3 Points Knee in Chest: From side control, the fighter establishes one knee in his opponent's chest and or abdomen and the other knee up and away from him and stabilizes himself.
4 Points Mount: The fighter establishes the mount with both knees and feet on the ground.
4 Points Back Mount: The fighter establishes the back mount with both feet hooked in position.
1 Point deduction: Stalling: From either within the guard or side control, the fighter must try to improve his position. The judge will give two warnings and then subtract a point. If the stalling continues, the judge gives two additional warnings, then subtracts an additional point, continuing this pattern until the end of the match or action is conducted.

d. Judging. Each match has one judge and one score keeper. It is the judge's responsibility to ensure a safe and fair match. All decisions are final.

e. Illegal Techniques. The following are illegal and dangerous techniques. Their use may result in disqualification:

  • Strikes of any kind.

  • Twisting knee locks.

  • Finger techniques.

  • Wrist techniques.

  • Grabbing the fingers.

  • Toe holds.

  • Attacking the groin.

  • Picking up the opponent to pass the guard.

f. Tie Breaking. If the score is tied at the end of the allotted time, the match will continue until the next point is scored or deducted.

g. Time Limits. Although time limits tend to change the types of techniques commonly employed, they are necessary, especially when conducting a large number of matches (as in a tournament). If time limits are used, a specific time limit will be decided on in advance, commensurate with the number of matches to be conducted. An alternative to time limits is to have a set amount of maximum points (usually fifteen). The first fighter to reach that limit is the winner. A victory by submission is far preferable to a point victory.


Special competitions are conducted using the following guidelines.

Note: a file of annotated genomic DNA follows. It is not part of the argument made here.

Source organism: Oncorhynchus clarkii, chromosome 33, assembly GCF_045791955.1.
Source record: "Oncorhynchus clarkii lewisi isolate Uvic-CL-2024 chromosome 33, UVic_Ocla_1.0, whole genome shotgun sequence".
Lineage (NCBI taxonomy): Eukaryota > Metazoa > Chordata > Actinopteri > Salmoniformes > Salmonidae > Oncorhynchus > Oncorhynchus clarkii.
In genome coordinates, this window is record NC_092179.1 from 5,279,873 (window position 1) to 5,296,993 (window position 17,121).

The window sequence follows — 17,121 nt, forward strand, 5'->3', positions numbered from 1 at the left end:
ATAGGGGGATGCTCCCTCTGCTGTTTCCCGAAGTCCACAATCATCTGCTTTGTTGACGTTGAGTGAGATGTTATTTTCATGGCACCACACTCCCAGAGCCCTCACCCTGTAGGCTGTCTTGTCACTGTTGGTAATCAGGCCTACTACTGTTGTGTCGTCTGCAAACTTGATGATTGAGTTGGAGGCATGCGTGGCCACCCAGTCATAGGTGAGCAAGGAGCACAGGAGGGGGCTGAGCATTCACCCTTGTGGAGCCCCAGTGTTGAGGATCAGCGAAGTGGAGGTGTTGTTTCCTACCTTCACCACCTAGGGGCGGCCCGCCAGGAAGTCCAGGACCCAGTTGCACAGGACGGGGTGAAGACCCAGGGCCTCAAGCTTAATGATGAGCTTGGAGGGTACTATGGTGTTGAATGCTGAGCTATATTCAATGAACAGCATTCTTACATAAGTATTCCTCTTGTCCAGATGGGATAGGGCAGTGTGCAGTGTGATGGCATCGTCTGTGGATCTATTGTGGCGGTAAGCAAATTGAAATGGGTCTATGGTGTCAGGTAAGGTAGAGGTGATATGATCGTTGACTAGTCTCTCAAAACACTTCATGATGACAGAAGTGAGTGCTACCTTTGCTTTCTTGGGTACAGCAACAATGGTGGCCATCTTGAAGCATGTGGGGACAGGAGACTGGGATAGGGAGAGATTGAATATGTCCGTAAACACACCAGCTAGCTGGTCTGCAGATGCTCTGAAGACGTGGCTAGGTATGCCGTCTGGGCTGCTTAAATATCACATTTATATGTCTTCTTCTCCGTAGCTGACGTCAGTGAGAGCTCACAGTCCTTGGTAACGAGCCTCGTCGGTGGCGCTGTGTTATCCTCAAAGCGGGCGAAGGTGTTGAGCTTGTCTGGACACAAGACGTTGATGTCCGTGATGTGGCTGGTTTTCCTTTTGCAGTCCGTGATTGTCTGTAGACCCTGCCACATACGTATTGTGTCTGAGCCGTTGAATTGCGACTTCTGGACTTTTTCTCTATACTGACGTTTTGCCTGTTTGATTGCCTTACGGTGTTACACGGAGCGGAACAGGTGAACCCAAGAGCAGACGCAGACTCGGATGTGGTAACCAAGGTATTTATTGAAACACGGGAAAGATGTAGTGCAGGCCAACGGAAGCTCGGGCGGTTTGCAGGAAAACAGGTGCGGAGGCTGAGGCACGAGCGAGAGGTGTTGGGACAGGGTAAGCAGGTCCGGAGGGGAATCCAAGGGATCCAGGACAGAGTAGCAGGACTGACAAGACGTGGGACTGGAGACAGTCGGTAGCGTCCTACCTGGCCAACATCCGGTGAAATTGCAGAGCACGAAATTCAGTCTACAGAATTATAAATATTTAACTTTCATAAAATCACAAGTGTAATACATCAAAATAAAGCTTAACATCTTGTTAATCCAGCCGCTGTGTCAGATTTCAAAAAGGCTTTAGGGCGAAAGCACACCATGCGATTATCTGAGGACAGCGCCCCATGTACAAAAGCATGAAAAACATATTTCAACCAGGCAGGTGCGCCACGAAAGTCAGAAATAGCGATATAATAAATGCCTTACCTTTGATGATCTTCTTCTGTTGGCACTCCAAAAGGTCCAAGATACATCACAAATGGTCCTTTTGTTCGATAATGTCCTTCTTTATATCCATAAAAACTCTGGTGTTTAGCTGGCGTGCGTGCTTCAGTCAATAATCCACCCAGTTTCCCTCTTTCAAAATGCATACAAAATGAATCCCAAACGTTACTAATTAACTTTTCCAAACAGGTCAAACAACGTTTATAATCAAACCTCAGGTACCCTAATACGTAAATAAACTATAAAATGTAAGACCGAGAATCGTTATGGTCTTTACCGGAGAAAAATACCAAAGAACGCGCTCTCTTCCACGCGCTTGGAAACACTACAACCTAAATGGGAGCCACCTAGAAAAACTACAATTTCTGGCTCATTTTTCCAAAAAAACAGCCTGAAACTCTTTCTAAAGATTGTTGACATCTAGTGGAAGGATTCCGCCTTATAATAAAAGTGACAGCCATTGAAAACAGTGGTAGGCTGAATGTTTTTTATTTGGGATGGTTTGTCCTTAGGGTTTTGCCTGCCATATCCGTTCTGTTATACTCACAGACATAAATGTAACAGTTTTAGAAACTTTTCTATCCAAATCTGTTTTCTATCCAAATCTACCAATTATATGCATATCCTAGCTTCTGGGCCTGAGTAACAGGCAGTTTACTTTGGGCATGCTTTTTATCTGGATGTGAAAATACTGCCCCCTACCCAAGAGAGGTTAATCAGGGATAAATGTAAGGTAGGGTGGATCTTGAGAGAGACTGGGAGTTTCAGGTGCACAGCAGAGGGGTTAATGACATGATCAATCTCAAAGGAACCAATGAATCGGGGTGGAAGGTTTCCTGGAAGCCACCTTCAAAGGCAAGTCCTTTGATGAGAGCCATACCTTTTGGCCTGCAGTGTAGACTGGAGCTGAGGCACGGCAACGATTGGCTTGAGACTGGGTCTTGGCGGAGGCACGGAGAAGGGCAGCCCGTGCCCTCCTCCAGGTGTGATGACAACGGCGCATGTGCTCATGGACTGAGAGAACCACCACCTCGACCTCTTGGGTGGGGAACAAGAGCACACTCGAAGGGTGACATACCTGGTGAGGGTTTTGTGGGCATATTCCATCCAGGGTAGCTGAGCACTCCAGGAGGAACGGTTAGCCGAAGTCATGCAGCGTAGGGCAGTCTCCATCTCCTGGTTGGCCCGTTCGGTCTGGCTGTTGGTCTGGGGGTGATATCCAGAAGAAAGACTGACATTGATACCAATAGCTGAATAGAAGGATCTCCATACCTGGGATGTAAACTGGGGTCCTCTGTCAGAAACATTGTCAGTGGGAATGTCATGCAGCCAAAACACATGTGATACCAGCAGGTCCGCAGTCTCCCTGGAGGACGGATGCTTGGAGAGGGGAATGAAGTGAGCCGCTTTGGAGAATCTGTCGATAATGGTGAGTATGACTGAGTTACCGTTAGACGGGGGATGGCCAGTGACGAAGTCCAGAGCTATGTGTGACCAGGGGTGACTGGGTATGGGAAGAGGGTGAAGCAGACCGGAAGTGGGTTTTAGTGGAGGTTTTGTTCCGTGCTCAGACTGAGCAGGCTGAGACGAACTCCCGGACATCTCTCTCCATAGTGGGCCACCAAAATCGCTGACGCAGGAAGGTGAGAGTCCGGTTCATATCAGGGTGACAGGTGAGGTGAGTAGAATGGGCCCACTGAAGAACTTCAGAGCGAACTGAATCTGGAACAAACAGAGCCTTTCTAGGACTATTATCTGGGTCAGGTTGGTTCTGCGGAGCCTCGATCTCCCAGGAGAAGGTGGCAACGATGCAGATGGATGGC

a. Required Safety Gear and Uniform Safety Gear.

  • Approved shin and instep pads (pull on type), approved knee pads, cup, mouth guard.

  • Optional-Neoprene or cloth ankle supports can be worn to support a previous injury but the injury must be verified by the ringside physician and the supports must be approved. Taping of previously injured areas will be under the same condition as stated above.

b. Uniform.

(1) Fighters will fight bare top, or with approved athletic top for females.

(2) Full-length tights or bicycle-length tights will be worn on the lower half of the body.

(3) Kneepads are required and must be of approved thickness and density.

(4) Shin and instep (pull on type) pads must be approved for thickness and density as well as proper fit. They must provide maximum softness with enough density so that the shin and knee bones cannot be felt when strong pressure is applied. Pads must fit snugly so they will not easily pull down or move around during competition.

(5) Fighters must wear a cup. If the fighter wears an outer cup it must cover only the groin and lower bladder area; it cannot extend out around the hip area. Outer cups must be approved.

c. Illegal Techniques.

  • Head butts.

  • Closed fist strikes to the head.

  • Striking with the elbows.

  • Groin strikes.